The Ministry of Health (MOH) on Tue (28 Apr) has confirmed an additional 528 cases of COVID-19 infection in Singapore as of 12 pm today.
Seven of the new cases are Singaporeans or permanent residents, while the rest are Work Permit holders residing in migrant worker dormitories, according to MOH.
The new confirmed cases bring the total number of confirmed COVID-19 cases in Singapore to 14,951.
MOH in a statement yesterday said that it is now able to conduct more than 8,000 tests per day from an average of 2,900 tests per day in early April.
To date, Singapore has tested about 2,100 per 100,000 persons, the Ministry added.
There are no imported cases today.
As for community cases, MOH reports 10 new cases, 7 Singaporeans/Permanent Residents, 2 Work Passes, and 1 visitor.
There are 7 new cases of Work Permit holders who are residing outside dormitories and 511 cases of Work Permit holders residing in dormitories.
Of the new cases, 83% are linked to known clusters, while the rest are pending contact tracing.
Four new clusters identified by MOH:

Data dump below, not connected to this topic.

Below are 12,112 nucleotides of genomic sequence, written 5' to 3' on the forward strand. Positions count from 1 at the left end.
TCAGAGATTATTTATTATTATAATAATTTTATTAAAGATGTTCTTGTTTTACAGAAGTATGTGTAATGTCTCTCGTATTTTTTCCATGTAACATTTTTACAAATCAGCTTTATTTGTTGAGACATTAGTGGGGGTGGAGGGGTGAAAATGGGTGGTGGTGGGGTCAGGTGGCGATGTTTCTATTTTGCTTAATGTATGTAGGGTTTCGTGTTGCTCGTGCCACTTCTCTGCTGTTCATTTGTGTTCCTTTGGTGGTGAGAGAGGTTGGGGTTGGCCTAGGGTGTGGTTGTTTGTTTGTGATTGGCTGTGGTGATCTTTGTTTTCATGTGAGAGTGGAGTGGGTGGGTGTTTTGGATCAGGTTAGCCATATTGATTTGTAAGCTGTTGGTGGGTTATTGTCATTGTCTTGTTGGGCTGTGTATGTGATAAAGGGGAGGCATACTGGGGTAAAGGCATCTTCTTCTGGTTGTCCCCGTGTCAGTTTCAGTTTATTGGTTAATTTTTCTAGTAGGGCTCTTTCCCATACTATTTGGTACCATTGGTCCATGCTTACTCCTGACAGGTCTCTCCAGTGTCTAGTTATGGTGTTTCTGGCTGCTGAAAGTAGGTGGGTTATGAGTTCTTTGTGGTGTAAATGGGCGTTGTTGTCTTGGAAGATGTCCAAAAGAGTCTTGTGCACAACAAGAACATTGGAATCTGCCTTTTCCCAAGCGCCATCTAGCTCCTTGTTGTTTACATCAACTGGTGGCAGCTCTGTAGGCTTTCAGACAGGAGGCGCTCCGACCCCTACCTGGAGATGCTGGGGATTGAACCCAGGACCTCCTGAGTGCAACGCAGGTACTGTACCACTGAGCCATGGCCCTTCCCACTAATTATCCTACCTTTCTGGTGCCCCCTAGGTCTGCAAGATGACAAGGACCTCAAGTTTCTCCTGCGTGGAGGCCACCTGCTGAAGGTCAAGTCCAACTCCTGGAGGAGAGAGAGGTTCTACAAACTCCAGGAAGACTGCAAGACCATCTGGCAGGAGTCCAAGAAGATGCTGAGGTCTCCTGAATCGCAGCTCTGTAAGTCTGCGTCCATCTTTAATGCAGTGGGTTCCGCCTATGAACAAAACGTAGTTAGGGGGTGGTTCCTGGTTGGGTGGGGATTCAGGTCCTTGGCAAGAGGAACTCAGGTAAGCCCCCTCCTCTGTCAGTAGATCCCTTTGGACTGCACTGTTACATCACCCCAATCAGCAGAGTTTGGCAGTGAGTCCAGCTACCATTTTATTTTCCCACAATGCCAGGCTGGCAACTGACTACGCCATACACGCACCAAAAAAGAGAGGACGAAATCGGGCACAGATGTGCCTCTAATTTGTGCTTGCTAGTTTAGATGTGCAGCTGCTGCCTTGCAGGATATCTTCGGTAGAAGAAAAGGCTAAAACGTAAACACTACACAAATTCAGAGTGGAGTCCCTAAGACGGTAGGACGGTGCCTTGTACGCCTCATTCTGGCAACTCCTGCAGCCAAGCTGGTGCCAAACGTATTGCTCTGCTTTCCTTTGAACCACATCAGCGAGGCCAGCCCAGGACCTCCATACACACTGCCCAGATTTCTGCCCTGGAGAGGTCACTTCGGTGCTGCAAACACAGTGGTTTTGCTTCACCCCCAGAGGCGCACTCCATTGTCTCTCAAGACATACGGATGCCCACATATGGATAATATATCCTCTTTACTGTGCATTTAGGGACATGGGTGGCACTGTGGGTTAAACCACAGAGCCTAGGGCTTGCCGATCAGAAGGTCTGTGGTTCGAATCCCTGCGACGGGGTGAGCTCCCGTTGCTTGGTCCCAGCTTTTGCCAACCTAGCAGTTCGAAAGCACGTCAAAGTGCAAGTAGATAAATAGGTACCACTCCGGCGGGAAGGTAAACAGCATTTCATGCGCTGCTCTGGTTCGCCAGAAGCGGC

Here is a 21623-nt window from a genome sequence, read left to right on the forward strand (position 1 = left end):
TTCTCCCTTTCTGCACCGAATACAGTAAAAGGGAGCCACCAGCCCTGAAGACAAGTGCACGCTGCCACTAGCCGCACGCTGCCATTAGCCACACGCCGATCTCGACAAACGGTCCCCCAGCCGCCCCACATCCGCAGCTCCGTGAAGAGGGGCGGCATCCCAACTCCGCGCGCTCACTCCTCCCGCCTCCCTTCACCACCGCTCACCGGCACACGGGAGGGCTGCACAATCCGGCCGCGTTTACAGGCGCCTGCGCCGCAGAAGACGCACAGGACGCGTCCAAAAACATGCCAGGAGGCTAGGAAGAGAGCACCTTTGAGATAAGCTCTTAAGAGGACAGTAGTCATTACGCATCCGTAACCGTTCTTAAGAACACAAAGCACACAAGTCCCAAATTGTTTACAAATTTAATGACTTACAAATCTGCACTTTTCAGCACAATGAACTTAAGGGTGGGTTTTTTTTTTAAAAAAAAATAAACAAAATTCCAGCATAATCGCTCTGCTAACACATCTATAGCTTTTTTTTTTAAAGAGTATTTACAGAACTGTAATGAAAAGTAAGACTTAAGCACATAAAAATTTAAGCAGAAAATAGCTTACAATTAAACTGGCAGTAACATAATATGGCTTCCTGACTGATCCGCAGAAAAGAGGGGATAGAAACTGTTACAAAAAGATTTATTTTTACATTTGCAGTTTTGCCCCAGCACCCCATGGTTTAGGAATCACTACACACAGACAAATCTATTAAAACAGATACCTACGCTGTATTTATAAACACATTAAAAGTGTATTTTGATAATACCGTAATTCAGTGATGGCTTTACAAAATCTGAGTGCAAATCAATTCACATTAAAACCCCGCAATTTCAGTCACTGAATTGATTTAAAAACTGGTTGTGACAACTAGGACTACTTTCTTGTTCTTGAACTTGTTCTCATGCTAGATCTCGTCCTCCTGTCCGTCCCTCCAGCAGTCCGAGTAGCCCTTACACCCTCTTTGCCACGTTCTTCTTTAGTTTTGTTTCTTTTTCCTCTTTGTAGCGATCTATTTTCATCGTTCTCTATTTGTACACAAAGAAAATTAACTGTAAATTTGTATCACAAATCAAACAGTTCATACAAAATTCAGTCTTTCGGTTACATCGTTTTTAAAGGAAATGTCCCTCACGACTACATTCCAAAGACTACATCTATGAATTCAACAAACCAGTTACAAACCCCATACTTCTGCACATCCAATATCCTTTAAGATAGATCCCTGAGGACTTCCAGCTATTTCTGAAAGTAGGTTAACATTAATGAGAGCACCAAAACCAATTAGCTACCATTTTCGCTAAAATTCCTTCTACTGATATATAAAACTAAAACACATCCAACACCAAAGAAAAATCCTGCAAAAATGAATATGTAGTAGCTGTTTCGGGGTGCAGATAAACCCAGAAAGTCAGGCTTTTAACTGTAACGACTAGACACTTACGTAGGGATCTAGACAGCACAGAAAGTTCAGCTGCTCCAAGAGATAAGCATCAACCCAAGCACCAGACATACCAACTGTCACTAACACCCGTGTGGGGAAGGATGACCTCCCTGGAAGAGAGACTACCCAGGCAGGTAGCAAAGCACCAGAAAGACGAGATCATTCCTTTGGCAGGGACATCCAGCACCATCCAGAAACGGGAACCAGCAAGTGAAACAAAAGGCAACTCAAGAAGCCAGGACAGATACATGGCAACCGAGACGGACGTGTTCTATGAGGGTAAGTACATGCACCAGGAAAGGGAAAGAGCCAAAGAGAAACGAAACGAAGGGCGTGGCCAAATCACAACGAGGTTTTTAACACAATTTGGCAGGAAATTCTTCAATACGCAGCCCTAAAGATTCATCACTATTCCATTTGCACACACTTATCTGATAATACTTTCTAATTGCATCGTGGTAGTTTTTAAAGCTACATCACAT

- 33 Sungei Kadut Loop.
- 23H Sungei Kadut Street 1.
- 10 Tagore Drive.
- 51H Tuas South Ave 1.
33 more cases of COVID-19 infection have been discharged from hospitals or community isolation facilities.
In all, 1,128 have fully recovered from the infection and have been discharged from hospitals or community isolation facilities.
There are currently 1,889 confirmed cases who are still in the hospital. Of these, most are stable or improving, and 21 are in critical condition in the intensive care unit.
11,920 are isolated and cared for at community facilities. These are those who have mild symptoms or are clinically well but still test positive for COVID-19.
14 have passed away from complications due to COVID-19 infection.
Professor Dale Fisher, a senior consultant at the Division of Infectious Diseases in National University Hospital (NUH), told CNA in an interview on last Friday that Singapore is still in the very early stages of sorting out the pandemic as efforts are ramping up.
“The numbers are not really coming down, it is a function of the test,” said Prof Fisher, who also chairs the Singapore National Infection Prevention and Control (IPC) committee.
“For the dormitories, the positivity rate is so high, you get to the point where you don’t need to test any more.
“But let’s just say if you have a clinical respiratory illness … Then you almost certainly have COVID. So we put those into isolation straight away,” he added.
As for whether the figures from the dormitories will be eventually included in the country’s tally, he said: “We should aim to have those clinical diagnoses eventually included in the numbers. I think that honesty is important. And that’s why it will be the case.”
“But there will be a lag because it is a different reporting mechanism,” said Prof Fisher. “Most we still want to test, but it does mean we can focus our efforts on those with less prevalence.”